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The Benefits of Bedtime Reading

So many readers grow up listening to parents, guardians and siblings read bedtime stories from a very early age. Bedtime reading inspires a love of books and is sure to start any child off on a reading journey but what other benefits does it bring? 

Below are just some of the reasons why taking the time to read a child a bedtime story every evening is such a positive habit.

The Benefits of Bedtime Reading

Stories inspire imaginations

No matter what their age, a bedtime story will excite children in so many ways. From the pleasing combination of flowing text and striking artwork in picture books to readers and chapter books that will help develop spoken and written language skills as children grow older, nothing inspires creative thinking more than a wonderful story. Maybe your child will even write their own bedtime story one day after hearing so many incredible tales? They could even end up winning our Bedtime Story Competition one day!

Books introduce key concepts, emotions and morals

From books about feelings and fitting in to gentle introductions to emotions and different cultures, there is so much to learn from stories from a young age. Many board books introduce everyday first words with plenty of bold pictures while gentle stories like Topsy and Tim will introduce first experiences including learning to swim and visiting the dentist for the first time. As children progress from readers to chapter books, the plots become more complex and will inspire plenty of lively discussion between you and your happy young reader.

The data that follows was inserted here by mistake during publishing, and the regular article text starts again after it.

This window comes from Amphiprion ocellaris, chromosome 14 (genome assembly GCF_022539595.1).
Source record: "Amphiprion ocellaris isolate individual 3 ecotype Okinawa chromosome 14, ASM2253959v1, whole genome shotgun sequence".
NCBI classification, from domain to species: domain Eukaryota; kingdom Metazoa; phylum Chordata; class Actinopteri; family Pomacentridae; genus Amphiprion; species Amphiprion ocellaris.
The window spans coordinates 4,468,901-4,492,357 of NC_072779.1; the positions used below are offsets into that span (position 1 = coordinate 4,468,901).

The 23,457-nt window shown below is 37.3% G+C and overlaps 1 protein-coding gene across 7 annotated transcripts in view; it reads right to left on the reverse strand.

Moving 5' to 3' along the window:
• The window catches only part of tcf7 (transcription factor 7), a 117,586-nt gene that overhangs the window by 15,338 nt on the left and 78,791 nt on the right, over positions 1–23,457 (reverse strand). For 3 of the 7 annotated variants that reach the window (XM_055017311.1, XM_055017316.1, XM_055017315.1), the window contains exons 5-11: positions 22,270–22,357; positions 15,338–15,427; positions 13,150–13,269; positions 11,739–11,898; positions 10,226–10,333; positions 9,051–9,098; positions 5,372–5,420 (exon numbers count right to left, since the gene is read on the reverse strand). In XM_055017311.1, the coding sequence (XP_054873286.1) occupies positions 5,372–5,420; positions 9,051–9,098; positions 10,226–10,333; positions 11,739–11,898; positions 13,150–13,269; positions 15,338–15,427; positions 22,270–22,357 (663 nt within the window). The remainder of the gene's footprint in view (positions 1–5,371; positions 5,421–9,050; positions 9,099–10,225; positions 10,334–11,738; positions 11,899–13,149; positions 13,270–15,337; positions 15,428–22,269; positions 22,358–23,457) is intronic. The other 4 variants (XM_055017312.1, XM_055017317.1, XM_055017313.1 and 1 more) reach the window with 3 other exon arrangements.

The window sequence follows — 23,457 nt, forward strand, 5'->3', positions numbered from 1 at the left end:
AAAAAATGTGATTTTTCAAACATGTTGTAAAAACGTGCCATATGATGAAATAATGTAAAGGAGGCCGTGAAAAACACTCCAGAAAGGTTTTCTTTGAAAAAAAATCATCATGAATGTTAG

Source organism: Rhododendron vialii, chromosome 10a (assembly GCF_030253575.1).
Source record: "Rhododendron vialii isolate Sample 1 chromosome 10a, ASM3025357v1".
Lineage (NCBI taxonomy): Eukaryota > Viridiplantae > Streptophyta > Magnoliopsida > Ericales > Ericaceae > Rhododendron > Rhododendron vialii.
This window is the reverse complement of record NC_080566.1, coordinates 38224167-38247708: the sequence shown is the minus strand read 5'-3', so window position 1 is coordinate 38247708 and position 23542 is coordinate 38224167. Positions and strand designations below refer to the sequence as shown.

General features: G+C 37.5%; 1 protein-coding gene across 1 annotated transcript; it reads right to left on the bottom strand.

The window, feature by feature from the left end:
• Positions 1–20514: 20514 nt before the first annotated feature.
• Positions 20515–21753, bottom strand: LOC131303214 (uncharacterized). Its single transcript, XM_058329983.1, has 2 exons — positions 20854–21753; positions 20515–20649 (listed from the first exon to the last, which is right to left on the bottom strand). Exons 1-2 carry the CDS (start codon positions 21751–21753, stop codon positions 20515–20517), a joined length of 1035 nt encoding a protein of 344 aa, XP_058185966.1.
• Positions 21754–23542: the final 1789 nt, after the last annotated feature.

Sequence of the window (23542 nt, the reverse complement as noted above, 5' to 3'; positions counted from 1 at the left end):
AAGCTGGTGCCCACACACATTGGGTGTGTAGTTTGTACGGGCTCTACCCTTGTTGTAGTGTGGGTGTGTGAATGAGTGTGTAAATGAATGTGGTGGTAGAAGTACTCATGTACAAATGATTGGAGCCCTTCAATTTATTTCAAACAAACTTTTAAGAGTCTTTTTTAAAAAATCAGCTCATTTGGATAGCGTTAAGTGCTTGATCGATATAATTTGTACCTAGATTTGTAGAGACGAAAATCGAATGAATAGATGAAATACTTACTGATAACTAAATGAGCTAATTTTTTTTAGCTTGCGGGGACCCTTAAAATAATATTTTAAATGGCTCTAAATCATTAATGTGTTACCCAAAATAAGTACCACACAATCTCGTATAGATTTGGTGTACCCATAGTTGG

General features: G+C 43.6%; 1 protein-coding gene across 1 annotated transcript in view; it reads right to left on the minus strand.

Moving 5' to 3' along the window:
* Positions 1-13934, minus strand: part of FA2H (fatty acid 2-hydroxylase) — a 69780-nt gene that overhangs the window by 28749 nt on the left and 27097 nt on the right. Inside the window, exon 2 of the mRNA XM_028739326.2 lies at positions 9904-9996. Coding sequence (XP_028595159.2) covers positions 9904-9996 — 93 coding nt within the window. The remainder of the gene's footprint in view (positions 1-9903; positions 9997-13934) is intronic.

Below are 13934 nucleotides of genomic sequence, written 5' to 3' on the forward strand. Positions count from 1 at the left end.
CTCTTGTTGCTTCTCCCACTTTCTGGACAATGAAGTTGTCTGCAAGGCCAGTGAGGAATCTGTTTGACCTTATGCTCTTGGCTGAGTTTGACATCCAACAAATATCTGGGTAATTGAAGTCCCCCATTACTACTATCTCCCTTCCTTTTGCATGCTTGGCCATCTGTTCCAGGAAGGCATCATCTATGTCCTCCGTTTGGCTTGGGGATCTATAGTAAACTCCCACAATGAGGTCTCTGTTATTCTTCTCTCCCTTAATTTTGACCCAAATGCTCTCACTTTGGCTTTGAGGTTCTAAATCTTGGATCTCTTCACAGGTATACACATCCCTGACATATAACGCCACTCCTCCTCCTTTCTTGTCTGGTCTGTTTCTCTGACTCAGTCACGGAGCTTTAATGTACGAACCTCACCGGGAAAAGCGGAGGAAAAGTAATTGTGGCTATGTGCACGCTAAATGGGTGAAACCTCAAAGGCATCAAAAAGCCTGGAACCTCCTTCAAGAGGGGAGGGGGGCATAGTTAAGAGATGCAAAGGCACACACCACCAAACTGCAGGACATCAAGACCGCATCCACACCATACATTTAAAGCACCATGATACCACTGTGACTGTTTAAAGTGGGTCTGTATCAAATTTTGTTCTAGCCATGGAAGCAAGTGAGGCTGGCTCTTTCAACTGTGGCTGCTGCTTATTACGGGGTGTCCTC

Reading helps develop language development, dexterity and motor skills

As well as helping with their emotional and social development, the tactile nature of a book can help children enhance their dexterity. While reading aloud to your children, why not get them to grip the pages with their finger and thumb and turn them over. This adds to the shared experience and will help improve their motor skills. Many early years books have tactile pages to touch and the language used in book progresses as children develop their reading fluency - from nonsense words and phonics to short sentences and eventually fully formed chapters.

Sharing a story helps children form a bond with parents and establish a routine

Reading a story after bath time and before sleep will help get children into a regular habit and settle into a routine. It will also help parents or guardians form a close bond with children as they share the excitement and wonder of a good story. As children get older and start to become more familiar with their favourite tales and recognise words by sight, you'll even be able to share reading aloud and make memories you'll cherish forever.

Bedtime reading helps children unwind, get better quality sleep and find happiness

Children will find comfort and happiness in the regular routine of a story before bed. It will help settle them down and soothe them to sleep. In the recent The Book People Reading Survey, over 90% of parents recognises that listening to stories and reading books helped children feel happier and less stressed. After reading the story, why not ask your child what they liked about it and how it made them feel?


What were your favourite bedtime stories growing up? Let us know! Your child also has the chance to enter our Bedtime Story Competition and have the chance to be one of the UK's youngest published authors.